Mr Fairbairn - Do you intend to export natural gas?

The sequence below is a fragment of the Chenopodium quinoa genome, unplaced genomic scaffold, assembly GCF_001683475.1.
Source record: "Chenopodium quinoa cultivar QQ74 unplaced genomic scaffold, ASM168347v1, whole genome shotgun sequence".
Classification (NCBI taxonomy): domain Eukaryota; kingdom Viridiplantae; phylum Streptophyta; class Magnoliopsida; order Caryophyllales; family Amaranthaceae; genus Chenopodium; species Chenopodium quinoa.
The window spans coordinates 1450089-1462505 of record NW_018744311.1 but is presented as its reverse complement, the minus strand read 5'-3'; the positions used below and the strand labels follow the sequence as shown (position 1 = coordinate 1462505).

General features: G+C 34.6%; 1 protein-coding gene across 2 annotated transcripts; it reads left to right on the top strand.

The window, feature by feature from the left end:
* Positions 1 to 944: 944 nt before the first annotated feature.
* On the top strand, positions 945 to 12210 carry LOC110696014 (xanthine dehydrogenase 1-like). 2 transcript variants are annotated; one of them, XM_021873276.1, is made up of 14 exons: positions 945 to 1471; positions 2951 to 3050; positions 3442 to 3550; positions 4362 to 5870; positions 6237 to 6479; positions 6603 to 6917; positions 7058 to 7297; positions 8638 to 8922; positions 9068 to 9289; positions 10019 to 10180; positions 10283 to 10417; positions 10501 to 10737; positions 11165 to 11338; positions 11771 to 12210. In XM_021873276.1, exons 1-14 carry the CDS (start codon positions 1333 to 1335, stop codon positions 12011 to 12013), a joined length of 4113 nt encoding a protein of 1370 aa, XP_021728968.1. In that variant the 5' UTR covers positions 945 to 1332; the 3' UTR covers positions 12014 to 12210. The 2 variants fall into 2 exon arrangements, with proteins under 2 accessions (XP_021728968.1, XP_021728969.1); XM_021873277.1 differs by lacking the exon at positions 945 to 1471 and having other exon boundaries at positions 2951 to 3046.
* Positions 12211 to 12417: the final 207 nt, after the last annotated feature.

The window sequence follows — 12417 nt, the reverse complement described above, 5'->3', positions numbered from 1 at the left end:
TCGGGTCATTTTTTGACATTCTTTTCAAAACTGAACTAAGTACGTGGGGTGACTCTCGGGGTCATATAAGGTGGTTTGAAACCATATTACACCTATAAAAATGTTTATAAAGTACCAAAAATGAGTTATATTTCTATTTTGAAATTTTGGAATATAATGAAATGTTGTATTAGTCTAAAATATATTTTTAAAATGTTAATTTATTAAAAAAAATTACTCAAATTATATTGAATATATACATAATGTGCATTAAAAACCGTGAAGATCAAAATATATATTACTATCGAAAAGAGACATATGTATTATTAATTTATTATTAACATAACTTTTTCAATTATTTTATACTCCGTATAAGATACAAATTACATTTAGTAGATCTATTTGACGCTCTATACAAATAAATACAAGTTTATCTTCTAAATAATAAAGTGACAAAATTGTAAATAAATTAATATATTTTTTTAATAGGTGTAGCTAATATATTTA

Mr CONNOR - Your friends would have. That is the whole trouble. That is the reason for the squawks in the Liberal Party at present. That gas will not be exported until Australia's needs have been met and properly assured. It is the end of an era. It is the end of Liberal's writing their own tickets for their cobbers. It is the end of open invitations to overseas interests to come and rip and rape the best of Australia's mineral resources. For the first time we will be dealing with Japan on a basis of equality. The Liberal Government was so stupid that it was prepared to allow the old tactics of divide and conquer to be used by the Japanese. Instead we will go there on a proper basis, as willing sellers dealing with willing buyers. The Japanese have their problems. The conventional wisdom as to the true position of Japan has been completely incorrect. The Japanese have major problems. They are heavily dependent on our substantial reserves of both minerals and energy. We will help them, after making due provision for our own needs. The future of minerals does not lie with the jibes and diatribe of the honourable member for Farrer; it will be determined in Japan. It will be determined in due course by treaty, a proper treaty that will be in the best interests of Australia. It will redound to the disgrace of a government that it left to be cleaned up the mess that we are in the process of cleaning up. We have been firm, we have been fair and we have been pretty forthright. At times there has been a very real need to speak in frank and forthright terms and, where it is necessary to do so, I will continue to do so. We will have the respect of our trading customers and not worry too much about the diatribes of the Opposition.